In Western media, the Takara–Tomy merger was typically characterised as a 'takeover' of Takara by Tomy, likely because several years of losses had put Takara in a financially weakened state at the time of the merger (although Takara did have significantly higher sales than Tomy). However, the companies' management teams had previously discussed merging, including at times when Takara appeared stronger. Under Japanese corporate law, the move was a merger of both companies on an equal basis.

Post-merger media speculation about the control of brands from the Takara–Tomy merger arose from the new use of a "TOMY" copyright on all packaging, including former Takara brands shipped by Hasbro, but this was merely a consequence of the decision to use only the Tomy name in international subsidiaries. In Japan, Takara-Tomy continues to use both Tomy and Takara as distinct brand names on toy ranges which originated in each separate company, and most new toy ranges or stand-alone products now carry the new Takara–Tomy brand.

Takara purchased a majority stake in Tatsunoko Production in June 2005. The studio then became a full subsidiary of Takara–Tomy following the March 2006 merger.[citation needed] (Tatsunoko is now majorly owned by Nippon TV.) Tomy UK was founded in 1982 for the sale and distribution of Tomy products in Europe, and it has successfully brought toys such as Zoids, and games like Pop-up Pirate, to the West. Tomy UK's slogan has traditionally been "Trust Tomy". In 2006, Tomy UK launched a website on which consumers can buy online from Tomy's catalogue.[7] In early 2011, Takara-Tomy acquired RC2 Corporation and the RC2 sub-brand Learning Curve, which included The First Years, Lamaze, and Compass.

Products[edit]

The Tomy Pocket Game Shooting Gallery was manufactured in 1978.[8]
The Tomy Tutor, a 16-bit home computer released by Tomy beginning in 1982.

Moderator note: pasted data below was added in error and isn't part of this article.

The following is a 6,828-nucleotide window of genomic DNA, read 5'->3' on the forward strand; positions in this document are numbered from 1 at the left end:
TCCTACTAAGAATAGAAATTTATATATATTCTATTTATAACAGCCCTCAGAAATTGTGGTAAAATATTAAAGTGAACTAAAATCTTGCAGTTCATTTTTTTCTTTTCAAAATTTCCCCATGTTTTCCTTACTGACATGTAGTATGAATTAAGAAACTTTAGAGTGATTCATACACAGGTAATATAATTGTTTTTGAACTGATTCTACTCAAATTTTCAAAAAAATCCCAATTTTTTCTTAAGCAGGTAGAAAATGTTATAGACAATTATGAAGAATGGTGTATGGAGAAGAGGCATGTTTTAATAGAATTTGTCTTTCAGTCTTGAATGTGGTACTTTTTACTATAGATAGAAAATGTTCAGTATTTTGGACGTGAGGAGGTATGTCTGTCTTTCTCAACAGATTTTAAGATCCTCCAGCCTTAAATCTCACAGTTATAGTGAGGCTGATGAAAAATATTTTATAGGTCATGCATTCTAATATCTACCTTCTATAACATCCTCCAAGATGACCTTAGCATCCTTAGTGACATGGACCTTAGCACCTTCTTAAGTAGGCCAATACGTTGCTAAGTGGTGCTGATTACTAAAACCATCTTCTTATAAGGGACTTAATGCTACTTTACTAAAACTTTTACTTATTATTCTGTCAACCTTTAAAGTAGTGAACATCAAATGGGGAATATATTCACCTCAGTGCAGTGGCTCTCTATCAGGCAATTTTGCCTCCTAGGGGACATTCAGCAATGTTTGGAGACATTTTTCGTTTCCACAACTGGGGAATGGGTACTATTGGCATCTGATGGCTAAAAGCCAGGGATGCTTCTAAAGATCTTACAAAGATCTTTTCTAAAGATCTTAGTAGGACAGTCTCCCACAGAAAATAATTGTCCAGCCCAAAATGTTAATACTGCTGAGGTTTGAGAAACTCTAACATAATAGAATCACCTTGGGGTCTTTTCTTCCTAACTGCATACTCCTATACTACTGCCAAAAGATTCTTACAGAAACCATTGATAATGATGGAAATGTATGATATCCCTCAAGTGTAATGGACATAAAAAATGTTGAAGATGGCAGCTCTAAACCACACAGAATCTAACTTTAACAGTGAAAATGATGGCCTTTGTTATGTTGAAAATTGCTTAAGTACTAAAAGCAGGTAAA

Takara-Tomy has manufactured a broad range of products based on its own properties which include, from the Tomy side: Tomica, Plarail, Zoids, Idaten Jump, Nohohon Zoku and Tomy branded baby care products, and, from the Takara side: Space Pets, Choro-Q (also known as Penny Racers), Transformers, B-Daman, Koeda-chan (also known as Treena) and Microman. The merged Takara-Tomy also produces and/or sells a wide variety of toy and game brands under license, such as Thomas & Friends, Disney, Pokémon, Naruto, The Game of Life (also known as Jinsei Game), Rockman (a.k.a. Mega Man), Mermaid Melody Pichi Pichi Pitch, Kirarin Revolution, Sugarbunnies and Animal Crossing. Tomy's rights to these licenses vary by region. One of the first examples of product synergy for the merged company was the combining of Takara's Jinsei Game (Game of Life) license and Tomy's Pokémon license to produce a Pokémon Jinsei Game.

Tomy sells many products worldwide, including baby and pre-school toys, baby monitors, mechanical and electronic games, consumer electronics, children's arts and crafts products, and a vast range of toys suited to girls or boys. They make a large selection of Disney, Pokémon and Thomas the Tank Engine merchandise. They also publish video games in Japan (mostly based on Zoids and Naruto anime series), and are responsible for the distribution of some Hasbro products in Japan, such as Play-Doh, Jenga and Monopoly. The company was formerly responsible for distribution of the My Little Pony products in Japan before Bushiroad acquired the distribution rights to them starting with the franchise's Friendship Is Magic line (though the animated television series was owned by Hasbro). Later in 2015, after Bushiroad disowned the distribution rights, Sega Toys reacquired the rights to all generations of the franchise. In the 1960s, Tomy was a sponsor and toy maker for the television show Giant Robo. They merged with Takara shortly before the bankruptcy of the mentioned company.

A list of notable products include:

The Tomy Blip was a mechanical Pong handheld released in the '70s.

References[edit]

  1. ^ a b "Company profile".
  2. ^ a b c d e "Consolidated financial statement for end of the fiscal year ending March 31, 2014" (PDF). Tomy Co., Ltd. December 12, 2014.
  3. ^ "Corporate Profile|Corporate Information|TOMY Company, Ltd". Takaratomy.co.jp. Retrieved 2015-08-22.
  4. ^ a b [1]
  5. ^ "Bulbapedia".
  6. ^ "Corporate History|Corporate Information|TOMY Company, Ltd". www.takaratomy.co.jp. Retrieved 2016-03-14.
  7. ^ "Tomy Uk". Tomy.co.uk. Retrieved 2015-08-22.
  8. ^ Masters, James. "TOMY Pocket Games - The USA List". Masters.me.uk. Retrieved 2015-08-22.
  9. ^ "I-Sobot". Isobotrobot.com. Retrieved 2015-08-22.
  10. ^ Coopee, Todd. "Water Games from TOMY (1976)". ToyTales.ca.

External links[edit]